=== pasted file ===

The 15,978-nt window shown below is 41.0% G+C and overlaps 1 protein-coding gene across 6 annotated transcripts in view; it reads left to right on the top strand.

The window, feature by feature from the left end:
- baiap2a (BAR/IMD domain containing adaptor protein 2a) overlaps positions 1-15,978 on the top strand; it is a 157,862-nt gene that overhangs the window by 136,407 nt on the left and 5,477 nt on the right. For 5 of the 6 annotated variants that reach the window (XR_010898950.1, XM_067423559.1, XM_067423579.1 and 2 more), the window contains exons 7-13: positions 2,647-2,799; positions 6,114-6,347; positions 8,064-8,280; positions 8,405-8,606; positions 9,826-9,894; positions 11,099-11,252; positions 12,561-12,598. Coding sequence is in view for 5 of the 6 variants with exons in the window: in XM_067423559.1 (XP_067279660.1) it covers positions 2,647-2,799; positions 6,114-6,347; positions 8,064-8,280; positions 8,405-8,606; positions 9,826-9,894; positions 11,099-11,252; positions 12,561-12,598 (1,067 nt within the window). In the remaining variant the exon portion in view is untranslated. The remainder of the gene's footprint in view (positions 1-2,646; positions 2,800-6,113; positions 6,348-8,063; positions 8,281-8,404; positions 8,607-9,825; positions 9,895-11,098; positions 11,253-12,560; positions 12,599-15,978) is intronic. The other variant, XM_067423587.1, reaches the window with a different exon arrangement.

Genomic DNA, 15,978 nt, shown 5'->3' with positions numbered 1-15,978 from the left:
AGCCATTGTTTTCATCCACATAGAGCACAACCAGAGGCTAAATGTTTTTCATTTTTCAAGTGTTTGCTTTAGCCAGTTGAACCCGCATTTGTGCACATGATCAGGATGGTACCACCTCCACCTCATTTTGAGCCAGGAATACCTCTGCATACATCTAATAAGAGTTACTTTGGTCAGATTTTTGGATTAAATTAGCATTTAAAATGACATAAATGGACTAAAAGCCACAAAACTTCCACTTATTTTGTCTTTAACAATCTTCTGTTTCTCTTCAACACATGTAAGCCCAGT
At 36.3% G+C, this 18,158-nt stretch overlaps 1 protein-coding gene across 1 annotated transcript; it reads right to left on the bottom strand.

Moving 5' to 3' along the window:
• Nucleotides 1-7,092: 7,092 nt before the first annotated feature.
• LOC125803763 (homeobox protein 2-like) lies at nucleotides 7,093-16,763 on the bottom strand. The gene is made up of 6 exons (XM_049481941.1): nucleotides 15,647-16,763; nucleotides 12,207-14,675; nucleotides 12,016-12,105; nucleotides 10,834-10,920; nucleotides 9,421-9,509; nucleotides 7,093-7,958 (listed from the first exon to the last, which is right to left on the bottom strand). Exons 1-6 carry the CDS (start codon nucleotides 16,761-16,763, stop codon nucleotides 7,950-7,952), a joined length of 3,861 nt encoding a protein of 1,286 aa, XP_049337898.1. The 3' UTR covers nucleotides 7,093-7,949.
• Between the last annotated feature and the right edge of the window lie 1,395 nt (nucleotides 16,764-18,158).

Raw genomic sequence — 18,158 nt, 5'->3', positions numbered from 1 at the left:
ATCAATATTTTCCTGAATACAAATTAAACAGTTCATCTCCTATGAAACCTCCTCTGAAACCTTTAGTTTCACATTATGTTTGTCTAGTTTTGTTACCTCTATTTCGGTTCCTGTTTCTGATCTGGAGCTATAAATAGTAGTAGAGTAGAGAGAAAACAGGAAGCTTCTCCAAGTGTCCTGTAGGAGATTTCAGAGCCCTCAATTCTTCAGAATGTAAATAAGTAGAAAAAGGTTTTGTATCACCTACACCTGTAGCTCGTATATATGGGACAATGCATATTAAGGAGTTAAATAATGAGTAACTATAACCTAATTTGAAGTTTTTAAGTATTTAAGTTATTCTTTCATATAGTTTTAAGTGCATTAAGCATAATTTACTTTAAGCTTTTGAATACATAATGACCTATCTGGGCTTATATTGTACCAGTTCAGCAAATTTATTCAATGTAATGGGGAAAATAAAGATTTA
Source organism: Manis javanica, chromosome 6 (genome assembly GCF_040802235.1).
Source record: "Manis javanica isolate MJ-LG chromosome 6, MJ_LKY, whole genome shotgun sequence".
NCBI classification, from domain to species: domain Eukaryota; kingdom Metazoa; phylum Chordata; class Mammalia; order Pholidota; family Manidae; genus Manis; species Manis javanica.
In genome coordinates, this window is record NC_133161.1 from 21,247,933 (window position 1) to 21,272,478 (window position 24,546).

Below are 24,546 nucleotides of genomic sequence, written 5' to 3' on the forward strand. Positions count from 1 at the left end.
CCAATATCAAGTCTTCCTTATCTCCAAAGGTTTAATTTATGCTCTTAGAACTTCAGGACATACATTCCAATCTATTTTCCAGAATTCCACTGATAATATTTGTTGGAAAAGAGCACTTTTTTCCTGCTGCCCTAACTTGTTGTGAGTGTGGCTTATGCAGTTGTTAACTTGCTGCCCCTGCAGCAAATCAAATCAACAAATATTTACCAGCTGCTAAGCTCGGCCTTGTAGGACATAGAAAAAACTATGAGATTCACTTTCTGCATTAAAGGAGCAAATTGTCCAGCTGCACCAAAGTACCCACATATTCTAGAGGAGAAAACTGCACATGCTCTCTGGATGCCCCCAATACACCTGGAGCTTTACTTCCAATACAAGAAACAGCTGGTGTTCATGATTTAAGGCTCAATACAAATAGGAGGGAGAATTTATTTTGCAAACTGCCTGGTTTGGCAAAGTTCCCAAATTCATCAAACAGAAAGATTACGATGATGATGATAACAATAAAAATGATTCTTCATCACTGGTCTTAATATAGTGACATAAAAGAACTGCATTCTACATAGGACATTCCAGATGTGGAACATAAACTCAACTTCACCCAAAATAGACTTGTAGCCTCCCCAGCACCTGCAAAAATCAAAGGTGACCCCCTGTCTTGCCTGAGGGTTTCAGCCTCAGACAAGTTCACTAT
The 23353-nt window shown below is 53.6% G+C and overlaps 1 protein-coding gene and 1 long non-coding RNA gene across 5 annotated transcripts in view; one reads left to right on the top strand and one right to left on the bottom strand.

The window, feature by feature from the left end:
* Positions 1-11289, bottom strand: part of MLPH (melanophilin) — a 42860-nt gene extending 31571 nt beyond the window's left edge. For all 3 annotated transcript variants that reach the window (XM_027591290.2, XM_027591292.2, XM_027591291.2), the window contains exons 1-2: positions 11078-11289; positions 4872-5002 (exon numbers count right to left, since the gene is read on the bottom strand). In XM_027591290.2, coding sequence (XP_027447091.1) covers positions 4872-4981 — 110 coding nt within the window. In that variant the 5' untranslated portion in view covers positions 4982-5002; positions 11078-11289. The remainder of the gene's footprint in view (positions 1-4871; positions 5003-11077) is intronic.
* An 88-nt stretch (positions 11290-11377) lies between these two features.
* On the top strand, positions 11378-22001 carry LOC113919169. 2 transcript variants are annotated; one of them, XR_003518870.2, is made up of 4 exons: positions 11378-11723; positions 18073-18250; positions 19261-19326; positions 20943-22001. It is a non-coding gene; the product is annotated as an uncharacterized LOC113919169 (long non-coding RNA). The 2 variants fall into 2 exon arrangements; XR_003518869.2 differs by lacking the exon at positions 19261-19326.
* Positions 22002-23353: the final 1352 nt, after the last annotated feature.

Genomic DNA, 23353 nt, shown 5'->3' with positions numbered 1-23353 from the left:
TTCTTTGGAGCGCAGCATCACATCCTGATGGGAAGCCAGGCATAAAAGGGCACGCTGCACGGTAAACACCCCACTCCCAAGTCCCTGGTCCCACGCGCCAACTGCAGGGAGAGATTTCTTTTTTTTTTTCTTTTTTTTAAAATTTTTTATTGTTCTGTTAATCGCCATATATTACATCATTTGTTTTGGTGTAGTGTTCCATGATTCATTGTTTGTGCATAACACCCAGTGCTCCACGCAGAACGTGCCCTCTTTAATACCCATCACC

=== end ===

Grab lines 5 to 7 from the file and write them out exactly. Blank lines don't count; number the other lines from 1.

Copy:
AGCCATTGTTTTCATCCACATAGAGCACAACCAGAGGCTAAATGTTTTTCATTTTTCAAGTGTTTGCTTTAGCCAGTTGAACCCGCATTTGTGCACATGATCAGGATGGTACCACCTCCACCTCATTTTGAGCCAGGAATACCTCTGCATACATCTAATAAGAGTTACTTTGGTCAGATTTTTGGATTAAATTAGCATTTAAAATGACATAAATGGACTAAAAGCCACAAAACTTCCACTTATTTTGTCTTTAACAATCTTCTGTTTCTCTTCAACACATGTAAGCCCAGT
At 36.3% G+C, this 18,158-nt stretch overlaps 1 protein-coding gene across 1 annotated transcript; it reads right to left on the bottom strand.

Moving 5' to 3' along the window: